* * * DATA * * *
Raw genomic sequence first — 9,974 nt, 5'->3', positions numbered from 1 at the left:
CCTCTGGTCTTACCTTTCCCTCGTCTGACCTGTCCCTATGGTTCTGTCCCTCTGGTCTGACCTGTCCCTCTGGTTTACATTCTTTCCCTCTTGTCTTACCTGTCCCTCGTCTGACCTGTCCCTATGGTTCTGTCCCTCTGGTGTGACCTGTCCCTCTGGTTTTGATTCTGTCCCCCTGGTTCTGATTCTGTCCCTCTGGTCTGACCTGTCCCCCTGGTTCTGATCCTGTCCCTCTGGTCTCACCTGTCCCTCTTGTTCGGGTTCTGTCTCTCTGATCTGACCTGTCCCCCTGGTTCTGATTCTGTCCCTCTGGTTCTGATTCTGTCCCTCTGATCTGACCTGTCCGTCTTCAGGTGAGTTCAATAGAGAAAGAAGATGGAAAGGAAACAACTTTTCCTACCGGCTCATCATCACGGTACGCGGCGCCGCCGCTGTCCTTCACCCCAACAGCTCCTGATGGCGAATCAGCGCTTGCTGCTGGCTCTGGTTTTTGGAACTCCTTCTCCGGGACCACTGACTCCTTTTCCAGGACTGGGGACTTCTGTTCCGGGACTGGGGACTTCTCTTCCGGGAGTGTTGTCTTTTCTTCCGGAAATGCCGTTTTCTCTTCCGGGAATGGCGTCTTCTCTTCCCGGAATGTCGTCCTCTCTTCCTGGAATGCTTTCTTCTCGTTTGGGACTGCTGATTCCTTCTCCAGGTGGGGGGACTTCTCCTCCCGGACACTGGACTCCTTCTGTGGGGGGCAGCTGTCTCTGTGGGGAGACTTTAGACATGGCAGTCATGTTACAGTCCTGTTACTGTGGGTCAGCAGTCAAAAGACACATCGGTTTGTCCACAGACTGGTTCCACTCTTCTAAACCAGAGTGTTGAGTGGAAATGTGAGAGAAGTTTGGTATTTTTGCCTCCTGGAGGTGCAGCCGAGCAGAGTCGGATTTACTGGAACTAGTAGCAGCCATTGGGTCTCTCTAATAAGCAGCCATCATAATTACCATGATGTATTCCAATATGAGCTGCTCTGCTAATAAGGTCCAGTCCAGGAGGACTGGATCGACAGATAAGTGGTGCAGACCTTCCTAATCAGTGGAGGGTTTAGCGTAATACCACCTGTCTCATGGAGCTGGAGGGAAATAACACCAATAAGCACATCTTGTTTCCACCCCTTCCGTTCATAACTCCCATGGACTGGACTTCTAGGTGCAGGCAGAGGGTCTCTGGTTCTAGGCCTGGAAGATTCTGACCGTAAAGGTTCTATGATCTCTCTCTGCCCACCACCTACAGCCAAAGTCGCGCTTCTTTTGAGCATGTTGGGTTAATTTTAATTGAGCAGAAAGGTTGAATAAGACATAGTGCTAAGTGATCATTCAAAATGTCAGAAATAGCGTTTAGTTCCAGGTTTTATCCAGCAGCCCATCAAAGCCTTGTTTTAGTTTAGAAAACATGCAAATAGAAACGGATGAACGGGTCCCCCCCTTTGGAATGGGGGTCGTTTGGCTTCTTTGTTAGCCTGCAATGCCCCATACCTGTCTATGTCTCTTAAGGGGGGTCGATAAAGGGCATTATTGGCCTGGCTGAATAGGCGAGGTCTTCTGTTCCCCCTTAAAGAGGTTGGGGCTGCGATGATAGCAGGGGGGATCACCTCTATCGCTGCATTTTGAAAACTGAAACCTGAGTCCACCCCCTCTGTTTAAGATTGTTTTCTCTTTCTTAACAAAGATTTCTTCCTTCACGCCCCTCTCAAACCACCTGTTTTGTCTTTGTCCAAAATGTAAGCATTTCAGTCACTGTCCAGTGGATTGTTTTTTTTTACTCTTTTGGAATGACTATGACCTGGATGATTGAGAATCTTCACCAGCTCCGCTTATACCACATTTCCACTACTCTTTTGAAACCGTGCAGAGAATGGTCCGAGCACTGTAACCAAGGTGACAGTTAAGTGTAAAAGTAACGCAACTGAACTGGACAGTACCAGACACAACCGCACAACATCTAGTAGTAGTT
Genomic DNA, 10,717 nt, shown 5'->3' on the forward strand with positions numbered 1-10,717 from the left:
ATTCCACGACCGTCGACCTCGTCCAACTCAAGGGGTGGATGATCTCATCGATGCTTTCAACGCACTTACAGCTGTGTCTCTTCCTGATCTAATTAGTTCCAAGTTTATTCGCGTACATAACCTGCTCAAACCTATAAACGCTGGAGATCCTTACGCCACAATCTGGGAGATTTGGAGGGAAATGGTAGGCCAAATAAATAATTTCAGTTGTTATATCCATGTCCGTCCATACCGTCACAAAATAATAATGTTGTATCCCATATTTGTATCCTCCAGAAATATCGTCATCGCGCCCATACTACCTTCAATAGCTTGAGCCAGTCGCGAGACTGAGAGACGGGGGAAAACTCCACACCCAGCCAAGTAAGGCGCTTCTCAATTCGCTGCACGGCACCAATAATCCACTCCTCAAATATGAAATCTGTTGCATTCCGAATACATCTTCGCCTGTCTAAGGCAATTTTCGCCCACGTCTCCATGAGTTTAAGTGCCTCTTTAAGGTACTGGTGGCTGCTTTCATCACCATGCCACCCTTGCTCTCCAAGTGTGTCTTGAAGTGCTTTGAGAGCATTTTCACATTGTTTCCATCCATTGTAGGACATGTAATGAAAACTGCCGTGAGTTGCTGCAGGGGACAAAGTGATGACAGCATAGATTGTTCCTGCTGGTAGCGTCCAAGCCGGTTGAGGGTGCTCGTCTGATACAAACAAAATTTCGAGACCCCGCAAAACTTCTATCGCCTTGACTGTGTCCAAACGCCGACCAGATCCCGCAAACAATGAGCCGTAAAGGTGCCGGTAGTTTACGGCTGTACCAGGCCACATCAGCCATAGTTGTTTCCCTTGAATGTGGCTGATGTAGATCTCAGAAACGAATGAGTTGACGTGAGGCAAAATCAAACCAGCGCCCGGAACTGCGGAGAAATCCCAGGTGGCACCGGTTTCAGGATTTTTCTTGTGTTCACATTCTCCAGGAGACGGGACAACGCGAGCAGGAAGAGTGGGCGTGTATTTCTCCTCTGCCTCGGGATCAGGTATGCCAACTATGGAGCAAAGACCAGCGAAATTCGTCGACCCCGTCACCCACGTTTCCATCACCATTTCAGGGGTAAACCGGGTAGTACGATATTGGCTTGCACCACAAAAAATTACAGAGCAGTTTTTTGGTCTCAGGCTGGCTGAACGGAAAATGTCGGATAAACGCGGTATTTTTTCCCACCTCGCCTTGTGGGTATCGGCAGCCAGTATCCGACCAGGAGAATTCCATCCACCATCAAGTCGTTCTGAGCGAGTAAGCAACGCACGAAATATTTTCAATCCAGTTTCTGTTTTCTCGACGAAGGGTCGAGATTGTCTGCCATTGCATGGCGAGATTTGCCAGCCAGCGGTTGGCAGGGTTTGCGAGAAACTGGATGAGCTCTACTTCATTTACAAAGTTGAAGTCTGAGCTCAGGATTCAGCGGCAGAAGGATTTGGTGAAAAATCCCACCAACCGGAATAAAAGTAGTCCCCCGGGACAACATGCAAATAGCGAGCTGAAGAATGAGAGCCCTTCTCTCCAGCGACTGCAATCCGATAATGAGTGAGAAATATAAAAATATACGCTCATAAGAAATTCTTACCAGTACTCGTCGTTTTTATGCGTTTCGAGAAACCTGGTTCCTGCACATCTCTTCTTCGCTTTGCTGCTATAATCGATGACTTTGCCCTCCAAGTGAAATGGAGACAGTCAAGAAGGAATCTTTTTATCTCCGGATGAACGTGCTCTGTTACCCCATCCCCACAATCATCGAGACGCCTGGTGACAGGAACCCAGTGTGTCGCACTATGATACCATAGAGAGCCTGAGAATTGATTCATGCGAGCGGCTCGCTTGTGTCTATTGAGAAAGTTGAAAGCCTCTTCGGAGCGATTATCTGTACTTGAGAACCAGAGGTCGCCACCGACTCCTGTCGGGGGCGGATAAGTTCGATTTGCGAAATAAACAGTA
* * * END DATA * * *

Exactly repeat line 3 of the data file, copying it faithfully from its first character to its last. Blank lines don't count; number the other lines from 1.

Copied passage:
Genomic DNA, 10,717 nt, shown 5'->3' on the forward strand with positions numbered 1-10,717 from the left: